The "Wyoming Matross," a volunteer company in Kingston, commanded by Capt. Samuel Thomas, with promptness offered their services to the government, and were accepted April 13, 1813, marching from Kingston to the Eddy, at the mouth of Shoop's creek, in Plymouth, where they embarked, numbering thirty-one men, and proceeded to Danville; thence overland to Bedford, where Capt. Thomas recruited thirty-seven men, recruiting twenty-seven more men in Fayette county, and reached Erie with ninety-five men all told. The following were; the Luzerne county men: Captain, Samuel Thomas; first lieutenant, Phineas Underwood; second lieutenant, Ziba Hoyt; third lieutenant, Andrew Sheets; ensign, Edward Gilchrist; sergeants, John Carkhuff, Jacob Taylor, Absolom Roberts, Henry Jones, George W. Smith, John Bowman; corporals, Christopher Miner, Daniel Cochevour, Samuel Parrish, Ebenezer Freeman, John Blane; gunners, Stephen Evans, Isaac Hollister, John Prince, James Bird, Morris Crammer, Festus Freeman, James Devans; drummer, Alexander Lord; fifer, Araba Amsden; privates, Daniel Hoover, John Daniels, James W. Barnum, William Pace, James Bodfish, Godfrey Bowman, Benjamin Hall, Solomon Parker, Ezekiel Hall, Sylvanus Moore, Hallet Gallup.
This artillery company did fine execution in the cannonading at Presque Harbor, firing no less than thirty shots into the hull of the brig "Hunter," and also cut away much of the rigging and injured the "Queen Charlotte." Preparatory to Perry's notable victory on Lake Erie, he had called for volunteers from the land forces. Among those who offered their services were William Pace, Benjamin Hall, Godfrey Bowman and James Bird, of the "Matross" company. They were sent on board the "Niagara," and all distinguished themselves eminently. James Bird fought almost by the side of Commodore Perry, was wounded, but when told to go below, refused, and continued in the battle. The State presented each of these volunteers a medal; but here comes a most sad and painful story. James Bird never received his more than thrice-earned medal, but instead, was shot kneeling on his coffin—as a deserter.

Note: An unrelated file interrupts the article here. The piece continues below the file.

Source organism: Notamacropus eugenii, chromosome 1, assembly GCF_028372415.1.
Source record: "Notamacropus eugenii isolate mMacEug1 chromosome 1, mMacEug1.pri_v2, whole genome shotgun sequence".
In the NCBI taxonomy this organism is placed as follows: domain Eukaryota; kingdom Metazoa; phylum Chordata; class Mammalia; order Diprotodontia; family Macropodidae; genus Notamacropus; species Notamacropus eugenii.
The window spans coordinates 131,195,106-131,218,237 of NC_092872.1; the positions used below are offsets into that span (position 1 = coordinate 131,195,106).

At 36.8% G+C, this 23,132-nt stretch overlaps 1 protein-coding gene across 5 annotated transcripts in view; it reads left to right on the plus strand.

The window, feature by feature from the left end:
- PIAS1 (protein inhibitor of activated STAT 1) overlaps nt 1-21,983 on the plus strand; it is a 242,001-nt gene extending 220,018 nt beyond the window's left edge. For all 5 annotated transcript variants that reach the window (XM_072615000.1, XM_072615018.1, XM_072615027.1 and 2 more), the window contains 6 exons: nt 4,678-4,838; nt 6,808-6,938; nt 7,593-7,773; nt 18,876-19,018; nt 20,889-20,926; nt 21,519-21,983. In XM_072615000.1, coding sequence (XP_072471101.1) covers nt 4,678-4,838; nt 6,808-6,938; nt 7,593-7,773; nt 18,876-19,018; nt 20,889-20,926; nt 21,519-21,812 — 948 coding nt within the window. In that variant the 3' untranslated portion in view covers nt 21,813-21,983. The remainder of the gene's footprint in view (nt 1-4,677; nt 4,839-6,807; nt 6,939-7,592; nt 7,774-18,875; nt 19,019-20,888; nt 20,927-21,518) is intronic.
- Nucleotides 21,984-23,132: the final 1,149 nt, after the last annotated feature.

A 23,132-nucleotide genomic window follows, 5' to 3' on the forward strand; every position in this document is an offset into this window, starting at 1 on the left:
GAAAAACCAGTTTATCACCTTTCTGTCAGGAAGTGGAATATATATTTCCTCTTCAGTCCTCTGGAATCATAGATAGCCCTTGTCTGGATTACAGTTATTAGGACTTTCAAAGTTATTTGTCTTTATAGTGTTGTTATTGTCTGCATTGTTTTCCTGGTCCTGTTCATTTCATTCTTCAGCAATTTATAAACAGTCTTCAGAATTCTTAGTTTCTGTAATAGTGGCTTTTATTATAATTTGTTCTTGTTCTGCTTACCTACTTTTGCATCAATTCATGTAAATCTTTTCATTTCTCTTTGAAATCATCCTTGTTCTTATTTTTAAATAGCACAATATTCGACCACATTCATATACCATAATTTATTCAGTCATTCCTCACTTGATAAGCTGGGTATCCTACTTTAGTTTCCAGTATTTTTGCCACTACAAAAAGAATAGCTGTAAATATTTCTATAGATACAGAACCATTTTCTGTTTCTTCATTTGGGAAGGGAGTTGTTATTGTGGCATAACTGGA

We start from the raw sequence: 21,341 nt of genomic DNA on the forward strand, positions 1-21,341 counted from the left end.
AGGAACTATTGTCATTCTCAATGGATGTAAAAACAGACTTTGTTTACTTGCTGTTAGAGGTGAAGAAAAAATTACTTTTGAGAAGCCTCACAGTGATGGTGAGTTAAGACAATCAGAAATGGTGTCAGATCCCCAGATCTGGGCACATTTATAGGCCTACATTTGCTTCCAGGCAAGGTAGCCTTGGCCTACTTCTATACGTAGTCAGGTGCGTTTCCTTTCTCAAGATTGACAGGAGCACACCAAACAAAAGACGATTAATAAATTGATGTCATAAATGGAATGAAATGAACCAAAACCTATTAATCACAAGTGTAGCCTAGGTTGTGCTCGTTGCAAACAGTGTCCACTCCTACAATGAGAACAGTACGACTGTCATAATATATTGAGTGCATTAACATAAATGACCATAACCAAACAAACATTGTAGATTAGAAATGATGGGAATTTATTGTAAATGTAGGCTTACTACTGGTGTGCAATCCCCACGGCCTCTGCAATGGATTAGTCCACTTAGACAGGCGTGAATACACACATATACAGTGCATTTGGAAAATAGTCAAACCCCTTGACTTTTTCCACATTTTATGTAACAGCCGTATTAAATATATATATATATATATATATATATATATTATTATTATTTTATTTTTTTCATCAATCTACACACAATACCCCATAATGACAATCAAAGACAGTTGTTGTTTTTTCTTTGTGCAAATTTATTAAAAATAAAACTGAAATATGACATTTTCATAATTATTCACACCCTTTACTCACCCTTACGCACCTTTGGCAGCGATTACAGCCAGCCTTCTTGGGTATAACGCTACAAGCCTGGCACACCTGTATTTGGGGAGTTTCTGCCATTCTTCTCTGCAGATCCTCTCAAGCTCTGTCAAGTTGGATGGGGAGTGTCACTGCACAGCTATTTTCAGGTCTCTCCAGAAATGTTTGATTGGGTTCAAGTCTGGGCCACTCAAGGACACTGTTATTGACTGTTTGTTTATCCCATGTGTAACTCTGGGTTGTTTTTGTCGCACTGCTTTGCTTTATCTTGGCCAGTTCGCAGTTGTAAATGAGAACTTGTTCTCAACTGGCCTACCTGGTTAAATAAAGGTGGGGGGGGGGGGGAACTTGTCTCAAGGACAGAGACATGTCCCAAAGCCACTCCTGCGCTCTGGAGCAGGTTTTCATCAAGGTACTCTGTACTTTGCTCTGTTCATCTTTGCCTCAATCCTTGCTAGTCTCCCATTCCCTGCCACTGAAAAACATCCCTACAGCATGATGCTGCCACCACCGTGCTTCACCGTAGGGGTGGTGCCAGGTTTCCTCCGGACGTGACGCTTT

News of the intended attack on New Orleans had reached the army on the lakes when Bird, fired solely with an ambition to be in the battle at New Orleans, one night when in command of the guards, marched off with several of his men to join Jackson's forces, was arrested at Pittsburg, brought back, court-martialed and shot. Poor fellow! shot for an excess of bravery and patriotism. In behalf of the memory of Commodore Perry, it is said that poor Bird was dead before he heard of the affair, or otherwise he would have saved him. Hon. Charles Miner. wrote and published a poem, telling graphically the pathetic story of James Bird.
The "Matross" company was in Col. Hill's regiment, and under Gen. Harrison; advanced from Erie to Cleveland and joined the main army September 27, [p.171] crossing into Canada, moving against Malden, which the enemy deserted, after burning the public buildings. Advancing toward Sandwich, the Americans found that place also deserted. Thence they crossed the Detroit river to attack Gen. Proctor, who, with several hundred British troops and a large body of Indians under the celebrated chief Tecumseh, was in possession of Detroit. Capt. Thomas' company was in the forward gunboats in the passage across the river, and, landing, planted the stars and stripes on the opposite bank. Proctor and his forces retreated, whom Gen. Harrison immediately pursued with the main body of his army, including the whole of the "Matross," except fourteen men, who were left with Capt. Thomas at Detroit. In the battle of the Thames the company was commanded by Lieut. Ziba Hoyt, and acquitted itself with credit, sustaining the reputation of Luzerne for good and true soldiers.